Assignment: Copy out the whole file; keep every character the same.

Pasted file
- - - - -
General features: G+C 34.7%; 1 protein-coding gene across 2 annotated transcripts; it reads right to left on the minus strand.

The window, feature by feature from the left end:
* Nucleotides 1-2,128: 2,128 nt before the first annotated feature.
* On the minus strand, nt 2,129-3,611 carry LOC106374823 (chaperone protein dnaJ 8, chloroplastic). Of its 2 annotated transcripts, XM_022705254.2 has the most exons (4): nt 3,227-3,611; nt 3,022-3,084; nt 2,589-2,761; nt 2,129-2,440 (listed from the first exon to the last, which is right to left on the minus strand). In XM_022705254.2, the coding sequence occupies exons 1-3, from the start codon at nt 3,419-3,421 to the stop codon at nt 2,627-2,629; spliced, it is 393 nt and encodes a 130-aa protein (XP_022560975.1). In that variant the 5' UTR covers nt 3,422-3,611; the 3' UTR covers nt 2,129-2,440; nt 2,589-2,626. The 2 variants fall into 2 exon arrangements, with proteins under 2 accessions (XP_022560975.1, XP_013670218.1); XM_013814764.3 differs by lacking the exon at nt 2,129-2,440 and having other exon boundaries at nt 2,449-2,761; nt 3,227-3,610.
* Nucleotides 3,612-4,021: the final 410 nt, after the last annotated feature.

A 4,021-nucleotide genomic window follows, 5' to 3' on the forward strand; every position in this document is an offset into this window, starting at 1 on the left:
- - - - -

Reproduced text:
General features: G+C 34.7%; 1 protein-coding gene across 2 annotated transcripts; it reads right to left on the minus strand.

The window, feature by feature from the left end:
* Nucleotides 1-2,128: 2,128 nt before the first annotated feature.
* On the minus strand, nt 2,129-3,611 carry LOC106374823 (chaperone protein dnaJ 8, chloroplastic). Of its 2 annotated transcripts, XM_022705254.2 has the most exons (4): nt 3,227-3,611; nt 3,022-3,084; nt 2,589-2,761; nt 2,129-2,440 (listed from the first exon to the last, which is right to left on the minus strand). In XM_022705254.2, the coding sequence occupies exons 1-3, from the start codon at nt 3,419-3,421 to the stop codon at nt 2,627-2,629; spliced, it is 393 nt and encodes a 130-aa protein (XP_022560975.1). In that variant the 5' UTR covers nt 3,422-3,611; the 3' UTR covers nt 2,129-2,440; nt 2,589-2,626. The 2 variants fall into 2 exon arrangements, with proteins under 2 accessions (XP_022560975.1, XP_013670218.1); XM_013814764.3 differs by lacking the exon at nt 2,129-2,440 and having other exon boundaries at nt 2,449-2,761; nt 3,227-3,610.
* Nucleotides 3,612-4,021: the final 410 nt, after the last annotated feature.

A 4,021-nucleotide genomic window follows, 5' to 3' on the forward strand; every position in this document is an offset into this window, starting at 1 on the left: